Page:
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The picture kinda shows the purpose of the question lol
Well, not really. While your photo is certainly not a definitive test or inspection of the bore size/condition or [more importantly] the condition of the crown, it's at least a 'rough indicator' that the muzzle has not been 'wallowed out' by abusive cleaning (as Jack Belk indicated above). One can clearly see that the bullet diameter is greater than the diameter of the bore across the rifling. What prompted my question is/was your statement that "It looks great. This is my best shooting rifle." That being the case, and your (seeming) satisfaction with your rifle, can you elaborate upon your concern and/or issue that prompted you to open this post with a question as to "Is the bore okay on this K31?" Are you seeing or experiencing something that is not evident in the photo alone?
 

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The Shadow (Moderator)
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CC,
Remember the other thread, where a decade off didn't help?

I wouldn't over-think this one too much. The pattern is very similar.

Cheers
 

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Discussion Starter · #9 ·
Well, not really. While your photo is certainly not a definitive test or inspection of the bore size/condition or [more importantly] the condition of the crown, it's at least a 'rough indicator' that the muzzle has not been 'wallowed out' by abusive cleaning (as Jack Belk indicated above). One can clearly see that the bullet diameter is greater than the diameter of the bore across the rifling. What prompted my question is/was your statement that "It looks great. This is my best shooting rifle." That being the case, and your (seeming) satisfaction with your rifle, can you elaborate upon your concern and/or issue that prompted you to open this post with a question as to "Is the bore okay on this K31?" Are you seeing or experiencing something that is not evident in the photo alone?
I’ve just always heard that if the bullet is almost swallowed in that test then it indicates a worn out bore. I just wanted to get an opinion from people who I figured had a lot more knowledge than I do in this topic.
 

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Ghale01-- Determine bore condition by cleaning it very well, dry it very well and then look down it at a bright background. You're looking for sharp edges on the rifling and shiny all the way down. NORMALLY, or those older surplus guns, they are very dark, worn or pitted to a rounded profile. That's from years of bad ammo, bad primers and bad storage. Shoot it to REALLY know what condition the bore is in. You really can't tell for sure by the looks.
 

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I always heard that the bullet test will show you how worn out a bore is and I just wanted second opinions. Idk why some of these guys are being rude about it
When you consider that typical rifling depth is .003"-.004", meaning you only have .006"-.008" supporting a bullet that is simply resting on the muzzle. In reality, that's not much when one is trying to do an imprecise 'eyeball measurement'. A bore scope will allow for a better 'inspection'. What my 'eyeball' is telling me is that the resting position of the ogive of that particular bullet indicates your bore is fine and you have nothing to worry about, which seems confirmed by your satisfaction of actual shooting results.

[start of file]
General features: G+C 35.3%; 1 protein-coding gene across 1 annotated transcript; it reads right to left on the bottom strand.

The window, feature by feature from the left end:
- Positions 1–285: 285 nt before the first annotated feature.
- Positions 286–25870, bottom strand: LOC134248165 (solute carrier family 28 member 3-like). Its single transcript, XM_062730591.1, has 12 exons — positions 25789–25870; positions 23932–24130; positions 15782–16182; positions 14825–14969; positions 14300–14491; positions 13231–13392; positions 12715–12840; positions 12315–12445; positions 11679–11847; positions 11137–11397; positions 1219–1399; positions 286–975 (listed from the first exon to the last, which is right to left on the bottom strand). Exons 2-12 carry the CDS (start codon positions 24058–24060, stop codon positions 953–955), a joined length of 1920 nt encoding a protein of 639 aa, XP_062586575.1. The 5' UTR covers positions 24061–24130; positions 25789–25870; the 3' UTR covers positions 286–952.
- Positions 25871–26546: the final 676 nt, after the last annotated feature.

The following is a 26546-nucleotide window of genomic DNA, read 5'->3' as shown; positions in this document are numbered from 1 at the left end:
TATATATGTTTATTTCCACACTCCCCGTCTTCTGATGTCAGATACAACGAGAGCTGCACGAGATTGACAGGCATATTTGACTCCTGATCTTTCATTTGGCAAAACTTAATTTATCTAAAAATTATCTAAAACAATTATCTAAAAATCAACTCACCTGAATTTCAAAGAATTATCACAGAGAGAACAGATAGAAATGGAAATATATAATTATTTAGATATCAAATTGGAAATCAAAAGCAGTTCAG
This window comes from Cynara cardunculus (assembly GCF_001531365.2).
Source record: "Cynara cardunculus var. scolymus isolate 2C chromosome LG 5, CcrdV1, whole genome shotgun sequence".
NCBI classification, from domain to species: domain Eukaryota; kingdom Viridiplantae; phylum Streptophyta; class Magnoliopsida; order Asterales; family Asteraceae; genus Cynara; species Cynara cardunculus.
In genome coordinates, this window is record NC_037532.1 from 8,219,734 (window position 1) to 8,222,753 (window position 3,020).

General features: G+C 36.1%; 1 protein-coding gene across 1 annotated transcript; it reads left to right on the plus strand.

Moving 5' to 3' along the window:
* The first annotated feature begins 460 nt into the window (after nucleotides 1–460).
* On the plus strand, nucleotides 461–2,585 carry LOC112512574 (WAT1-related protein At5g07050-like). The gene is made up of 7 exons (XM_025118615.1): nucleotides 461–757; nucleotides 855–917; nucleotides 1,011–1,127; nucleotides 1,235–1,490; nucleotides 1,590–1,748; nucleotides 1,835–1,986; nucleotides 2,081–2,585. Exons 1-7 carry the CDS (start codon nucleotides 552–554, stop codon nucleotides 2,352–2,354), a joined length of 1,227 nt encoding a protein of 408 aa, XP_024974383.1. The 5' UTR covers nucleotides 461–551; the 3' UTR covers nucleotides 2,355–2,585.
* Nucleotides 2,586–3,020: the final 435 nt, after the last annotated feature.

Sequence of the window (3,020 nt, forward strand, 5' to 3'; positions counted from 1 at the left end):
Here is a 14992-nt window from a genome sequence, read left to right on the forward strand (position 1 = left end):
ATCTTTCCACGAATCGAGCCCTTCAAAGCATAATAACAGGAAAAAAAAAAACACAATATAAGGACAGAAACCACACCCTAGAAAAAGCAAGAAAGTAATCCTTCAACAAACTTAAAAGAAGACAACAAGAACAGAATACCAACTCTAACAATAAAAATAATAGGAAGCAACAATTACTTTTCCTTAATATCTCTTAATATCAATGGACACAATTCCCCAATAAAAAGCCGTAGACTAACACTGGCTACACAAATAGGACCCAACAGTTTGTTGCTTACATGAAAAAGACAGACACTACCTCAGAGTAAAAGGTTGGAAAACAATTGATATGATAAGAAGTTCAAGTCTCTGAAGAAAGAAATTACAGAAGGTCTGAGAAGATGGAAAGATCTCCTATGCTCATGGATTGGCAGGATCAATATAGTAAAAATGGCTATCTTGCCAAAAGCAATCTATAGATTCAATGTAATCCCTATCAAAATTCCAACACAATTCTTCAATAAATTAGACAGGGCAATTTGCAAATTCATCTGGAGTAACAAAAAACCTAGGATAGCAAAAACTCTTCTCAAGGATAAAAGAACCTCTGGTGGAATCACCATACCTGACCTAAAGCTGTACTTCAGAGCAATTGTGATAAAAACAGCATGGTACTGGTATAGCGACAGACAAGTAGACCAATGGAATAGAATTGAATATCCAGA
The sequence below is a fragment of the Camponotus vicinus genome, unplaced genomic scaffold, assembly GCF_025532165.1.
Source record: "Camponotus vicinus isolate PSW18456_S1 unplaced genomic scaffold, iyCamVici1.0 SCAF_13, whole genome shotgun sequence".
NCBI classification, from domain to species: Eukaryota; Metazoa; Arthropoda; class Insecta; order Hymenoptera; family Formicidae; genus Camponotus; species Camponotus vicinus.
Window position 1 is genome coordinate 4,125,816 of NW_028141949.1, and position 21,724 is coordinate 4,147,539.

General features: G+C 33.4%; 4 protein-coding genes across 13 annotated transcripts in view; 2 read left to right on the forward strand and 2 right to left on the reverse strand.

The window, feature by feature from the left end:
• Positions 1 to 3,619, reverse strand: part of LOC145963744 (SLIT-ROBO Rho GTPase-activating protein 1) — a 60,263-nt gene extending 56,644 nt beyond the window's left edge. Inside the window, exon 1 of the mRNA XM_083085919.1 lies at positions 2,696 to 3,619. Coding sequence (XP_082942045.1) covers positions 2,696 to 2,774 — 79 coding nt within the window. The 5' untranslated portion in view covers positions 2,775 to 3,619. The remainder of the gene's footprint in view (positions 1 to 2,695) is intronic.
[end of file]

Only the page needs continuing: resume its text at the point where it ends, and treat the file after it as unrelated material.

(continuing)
No rudeness or disrespect intended, just trying to understand your abbreviated question so as to provide reasonable and accurate answers.
 

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The Hog Whisperer (Administrator)
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If it swallows up the bullet to the case shoulder, yes, it is worn out ;)

Or it has been counter-bored due to muzzle damage.
 
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I always heard that the bullet test will show you how worn out a bore is and I just wanted second opinions. Idk why some of these guys are being rude about it
Use a different 30 caliber cartridge, Ogives on projectiles are different between mfg and bullet types.
 

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I always heard that the bullet test will show you how worn out a bore is and I just wanted second opinions. Idk why some of these guys are being rude about it
That test is a crude quick test for funneling a prospective gun buyer often uses to assess the likelihood that a gun will shoot accurately. Once you have the gun, the test is meaningless as then you determine if it shoots well by shooting with it.

While funneling is usually an indication the gun won't shoot well, it isn't always so. Even a funneled bore can shoot well if the funneling is symmetrical. Usually, it isn't. With guns cleaned a zillion times by troops, you find they often rested the stock on the floor with the muzzle up and ran the rod in and out while the rifle leaned against the rod. This generally produces wallowing or funneling that favors the side of the muzzle opposite the front sight, so it winds up with a lopsided crown. But if the funneling is due only to muzzle blast, then it may be symmetrical and may work fine. The late Harold Vaughn put some considerable time into proving that the muzzle crown angle is irrelevant as long as it is perfectly symmetrical.

Bottom line: you own the gun already, so it is too late for that test to be of any value. Shooting is now the only valuable test.
 
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